Part one of a series.

Call it a coronavirus side effect. As millions of homebound customers turn to e-commerce for shopping, a new kind of vehicle is starting to appear on the manifest: the electric delivery truck.

“All the companies like FedEx, UPS and Amazon that are having to make those deliveries are being strained,” said Randy Mullett, a trucking and freight consultant based in Washington. “And almost all of them have very active electric or alternative-fuel programs.”

More delivery means more commercial trucks and vans. And fleets of electric trucks, just a couple of years ago a farfetched notion, are suddenly generating lots of buzz.

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The number on the roads today is tiny, and the pilot programs to test them are early, meaning they won’t arrive in big numbers soon. Enormous barriers stand in the way of the electric delivery vehicle shoving the ever-present diesel truck off the curb.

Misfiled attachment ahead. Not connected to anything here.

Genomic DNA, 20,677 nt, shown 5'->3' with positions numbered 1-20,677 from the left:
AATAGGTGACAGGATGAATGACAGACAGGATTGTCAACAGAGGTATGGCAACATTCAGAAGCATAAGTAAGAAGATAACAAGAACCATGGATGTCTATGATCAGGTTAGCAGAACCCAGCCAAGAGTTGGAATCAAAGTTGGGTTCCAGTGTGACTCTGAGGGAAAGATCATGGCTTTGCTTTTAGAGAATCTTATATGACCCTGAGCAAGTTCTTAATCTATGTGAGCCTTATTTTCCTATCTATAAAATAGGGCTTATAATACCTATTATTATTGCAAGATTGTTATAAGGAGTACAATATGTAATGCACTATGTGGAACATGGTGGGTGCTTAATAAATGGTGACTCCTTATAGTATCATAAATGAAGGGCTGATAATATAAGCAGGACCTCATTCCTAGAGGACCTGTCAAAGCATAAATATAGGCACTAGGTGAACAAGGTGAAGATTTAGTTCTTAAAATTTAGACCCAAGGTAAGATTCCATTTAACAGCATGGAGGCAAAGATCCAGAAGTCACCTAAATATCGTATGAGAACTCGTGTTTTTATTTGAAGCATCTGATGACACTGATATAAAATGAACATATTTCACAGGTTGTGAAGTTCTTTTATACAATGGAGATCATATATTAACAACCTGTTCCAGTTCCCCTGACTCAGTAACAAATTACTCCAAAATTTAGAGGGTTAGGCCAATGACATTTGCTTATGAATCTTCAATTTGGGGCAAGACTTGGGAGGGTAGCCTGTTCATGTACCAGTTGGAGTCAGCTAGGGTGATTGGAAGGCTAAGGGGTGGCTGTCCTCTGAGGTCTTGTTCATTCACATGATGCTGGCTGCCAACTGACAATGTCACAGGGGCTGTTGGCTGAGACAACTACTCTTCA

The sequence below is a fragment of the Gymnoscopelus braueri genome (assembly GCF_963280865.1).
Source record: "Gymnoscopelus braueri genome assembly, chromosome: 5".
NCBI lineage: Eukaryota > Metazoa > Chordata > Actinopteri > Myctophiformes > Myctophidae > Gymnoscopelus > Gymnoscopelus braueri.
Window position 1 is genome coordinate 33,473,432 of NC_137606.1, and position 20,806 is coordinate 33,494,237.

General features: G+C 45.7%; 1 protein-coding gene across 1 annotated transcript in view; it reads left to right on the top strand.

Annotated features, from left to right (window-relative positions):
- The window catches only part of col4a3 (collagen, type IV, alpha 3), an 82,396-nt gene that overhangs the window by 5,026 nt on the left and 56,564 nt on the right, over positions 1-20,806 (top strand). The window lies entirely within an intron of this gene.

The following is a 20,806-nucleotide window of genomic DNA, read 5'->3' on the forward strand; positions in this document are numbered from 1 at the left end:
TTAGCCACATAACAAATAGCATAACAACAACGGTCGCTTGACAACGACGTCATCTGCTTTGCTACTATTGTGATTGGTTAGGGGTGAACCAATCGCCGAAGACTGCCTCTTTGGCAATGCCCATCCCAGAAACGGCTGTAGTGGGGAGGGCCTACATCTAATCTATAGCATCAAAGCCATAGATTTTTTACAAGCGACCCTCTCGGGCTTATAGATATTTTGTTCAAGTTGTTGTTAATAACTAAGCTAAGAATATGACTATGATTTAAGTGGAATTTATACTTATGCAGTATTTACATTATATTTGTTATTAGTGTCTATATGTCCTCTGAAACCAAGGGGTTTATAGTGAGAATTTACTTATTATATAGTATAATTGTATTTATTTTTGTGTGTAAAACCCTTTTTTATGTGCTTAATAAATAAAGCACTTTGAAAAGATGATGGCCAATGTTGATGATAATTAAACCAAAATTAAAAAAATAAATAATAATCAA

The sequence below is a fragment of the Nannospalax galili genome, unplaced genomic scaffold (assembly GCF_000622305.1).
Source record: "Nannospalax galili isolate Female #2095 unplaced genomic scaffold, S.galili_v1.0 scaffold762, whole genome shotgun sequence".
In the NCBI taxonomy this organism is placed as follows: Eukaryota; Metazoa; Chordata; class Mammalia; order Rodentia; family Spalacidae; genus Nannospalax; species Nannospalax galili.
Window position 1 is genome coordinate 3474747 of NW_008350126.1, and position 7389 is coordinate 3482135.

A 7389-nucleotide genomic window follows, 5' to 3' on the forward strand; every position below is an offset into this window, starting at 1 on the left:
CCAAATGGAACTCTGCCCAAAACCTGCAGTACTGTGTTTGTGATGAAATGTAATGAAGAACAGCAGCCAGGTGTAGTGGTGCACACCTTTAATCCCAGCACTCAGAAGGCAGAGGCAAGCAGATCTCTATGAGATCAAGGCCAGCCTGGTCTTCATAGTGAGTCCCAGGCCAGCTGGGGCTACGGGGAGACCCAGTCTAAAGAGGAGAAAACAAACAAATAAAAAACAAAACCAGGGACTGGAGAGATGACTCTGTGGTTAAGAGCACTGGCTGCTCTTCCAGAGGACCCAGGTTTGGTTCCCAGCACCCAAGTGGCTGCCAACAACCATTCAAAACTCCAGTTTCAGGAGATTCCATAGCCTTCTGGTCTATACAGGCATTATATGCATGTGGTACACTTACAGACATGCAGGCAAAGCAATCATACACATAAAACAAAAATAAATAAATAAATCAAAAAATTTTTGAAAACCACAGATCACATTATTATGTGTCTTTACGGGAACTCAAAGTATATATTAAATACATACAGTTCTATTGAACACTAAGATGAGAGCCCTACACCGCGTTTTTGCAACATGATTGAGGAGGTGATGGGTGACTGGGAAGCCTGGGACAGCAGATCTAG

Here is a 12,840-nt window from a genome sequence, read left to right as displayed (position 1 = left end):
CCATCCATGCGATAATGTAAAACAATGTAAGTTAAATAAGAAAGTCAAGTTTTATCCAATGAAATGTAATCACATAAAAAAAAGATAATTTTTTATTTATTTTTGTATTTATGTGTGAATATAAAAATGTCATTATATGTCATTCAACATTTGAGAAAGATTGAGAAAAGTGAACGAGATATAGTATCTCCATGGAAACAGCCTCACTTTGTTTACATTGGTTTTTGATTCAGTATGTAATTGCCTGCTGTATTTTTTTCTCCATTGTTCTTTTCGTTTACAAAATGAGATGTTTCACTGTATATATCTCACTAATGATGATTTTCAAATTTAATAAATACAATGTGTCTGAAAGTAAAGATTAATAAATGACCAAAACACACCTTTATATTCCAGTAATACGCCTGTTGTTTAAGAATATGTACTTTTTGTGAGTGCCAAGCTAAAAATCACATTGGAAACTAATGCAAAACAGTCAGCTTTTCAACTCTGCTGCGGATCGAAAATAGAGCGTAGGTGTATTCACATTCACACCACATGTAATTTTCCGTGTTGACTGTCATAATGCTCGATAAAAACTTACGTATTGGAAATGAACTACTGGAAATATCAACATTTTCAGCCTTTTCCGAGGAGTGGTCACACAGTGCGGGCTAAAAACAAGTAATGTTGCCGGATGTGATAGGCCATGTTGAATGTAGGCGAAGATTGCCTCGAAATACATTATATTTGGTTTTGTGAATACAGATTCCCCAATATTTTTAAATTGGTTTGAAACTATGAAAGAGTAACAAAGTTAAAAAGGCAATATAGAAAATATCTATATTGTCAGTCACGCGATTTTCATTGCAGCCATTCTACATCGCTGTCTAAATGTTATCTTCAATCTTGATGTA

But UPS and Amazon.com have tens of thousands of them on order. That, along with an assist from some muscular regulations in California and new coronavirus shopping habits, has experts guessing that delivery trucks — ones on the smaller side of big — will be the catalyst to make all sorts of electric trucks possible.

Mike Roeth, executive director of the North American Council for Freight Efficiency, thinks the last-mile delivery truck — running a short loop from the distribution center to the customer — will be the first to persuade big business that an electric truck can beat a diesel one in terms of cost and performance.

“It’s the first big entry point,” Roeth said. “These
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